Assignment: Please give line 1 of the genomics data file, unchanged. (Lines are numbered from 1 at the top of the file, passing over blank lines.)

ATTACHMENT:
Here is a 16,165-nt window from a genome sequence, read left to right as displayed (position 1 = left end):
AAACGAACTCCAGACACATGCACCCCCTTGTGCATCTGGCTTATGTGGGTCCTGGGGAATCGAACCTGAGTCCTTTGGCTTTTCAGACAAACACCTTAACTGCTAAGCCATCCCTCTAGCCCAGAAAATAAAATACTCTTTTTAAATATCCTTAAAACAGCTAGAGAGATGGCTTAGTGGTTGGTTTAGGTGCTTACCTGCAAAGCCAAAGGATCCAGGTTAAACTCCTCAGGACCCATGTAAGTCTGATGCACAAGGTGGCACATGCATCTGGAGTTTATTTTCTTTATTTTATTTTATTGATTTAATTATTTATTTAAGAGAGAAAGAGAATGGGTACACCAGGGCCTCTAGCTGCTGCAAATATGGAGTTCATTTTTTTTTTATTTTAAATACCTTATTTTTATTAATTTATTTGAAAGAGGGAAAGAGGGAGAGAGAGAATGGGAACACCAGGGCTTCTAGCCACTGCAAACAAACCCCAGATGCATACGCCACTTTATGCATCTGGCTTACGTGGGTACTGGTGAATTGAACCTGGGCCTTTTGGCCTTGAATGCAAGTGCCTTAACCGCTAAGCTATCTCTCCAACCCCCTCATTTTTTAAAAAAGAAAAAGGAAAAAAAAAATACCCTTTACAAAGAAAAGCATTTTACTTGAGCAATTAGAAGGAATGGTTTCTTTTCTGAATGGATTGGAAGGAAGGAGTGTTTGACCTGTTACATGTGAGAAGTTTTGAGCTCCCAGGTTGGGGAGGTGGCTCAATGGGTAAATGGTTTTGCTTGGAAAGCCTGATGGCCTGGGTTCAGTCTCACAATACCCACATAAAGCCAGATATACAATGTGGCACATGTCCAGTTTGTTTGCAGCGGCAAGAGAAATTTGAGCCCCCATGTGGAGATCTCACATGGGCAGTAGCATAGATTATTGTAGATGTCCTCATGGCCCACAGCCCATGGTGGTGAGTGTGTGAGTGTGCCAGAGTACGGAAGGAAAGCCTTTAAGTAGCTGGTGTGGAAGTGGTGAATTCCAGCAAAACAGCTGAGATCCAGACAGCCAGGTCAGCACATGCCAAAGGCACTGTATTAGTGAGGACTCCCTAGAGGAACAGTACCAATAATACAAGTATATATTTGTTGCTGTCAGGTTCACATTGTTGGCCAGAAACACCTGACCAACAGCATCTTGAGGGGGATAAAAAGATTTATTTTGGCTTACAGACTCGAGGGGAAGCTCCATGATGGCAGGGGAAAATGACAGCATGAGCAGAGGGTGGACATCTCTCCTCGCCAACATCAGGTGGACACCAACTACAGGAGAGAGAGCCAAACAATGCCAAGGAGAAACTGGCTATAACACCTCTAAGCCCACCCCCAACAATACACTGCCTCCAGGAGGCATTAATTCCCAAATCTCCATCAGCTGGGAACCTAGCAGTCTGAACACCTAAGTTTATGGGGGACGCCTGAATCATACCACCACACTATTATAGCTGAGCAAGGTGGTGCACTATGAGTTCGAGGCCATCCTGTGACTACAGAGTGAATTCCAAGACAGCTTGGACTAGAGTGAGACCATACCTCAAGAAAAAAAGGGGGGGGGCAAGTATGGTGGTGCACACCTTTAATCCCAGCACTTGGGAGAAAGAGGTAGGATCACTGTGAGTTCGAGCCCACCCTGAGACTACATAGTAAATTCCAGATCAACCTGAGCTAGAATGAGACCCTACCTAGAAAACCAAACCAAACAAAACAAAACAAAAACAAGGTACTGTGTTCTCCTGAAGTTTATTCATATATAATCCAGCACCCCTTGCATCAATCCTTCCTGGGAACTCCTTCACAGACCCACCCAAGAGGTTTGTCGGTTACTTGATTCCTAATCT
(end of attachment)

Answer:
Here is a 16,165-nt window from a genome sequence, read left to right as displayed (position 1 = left end):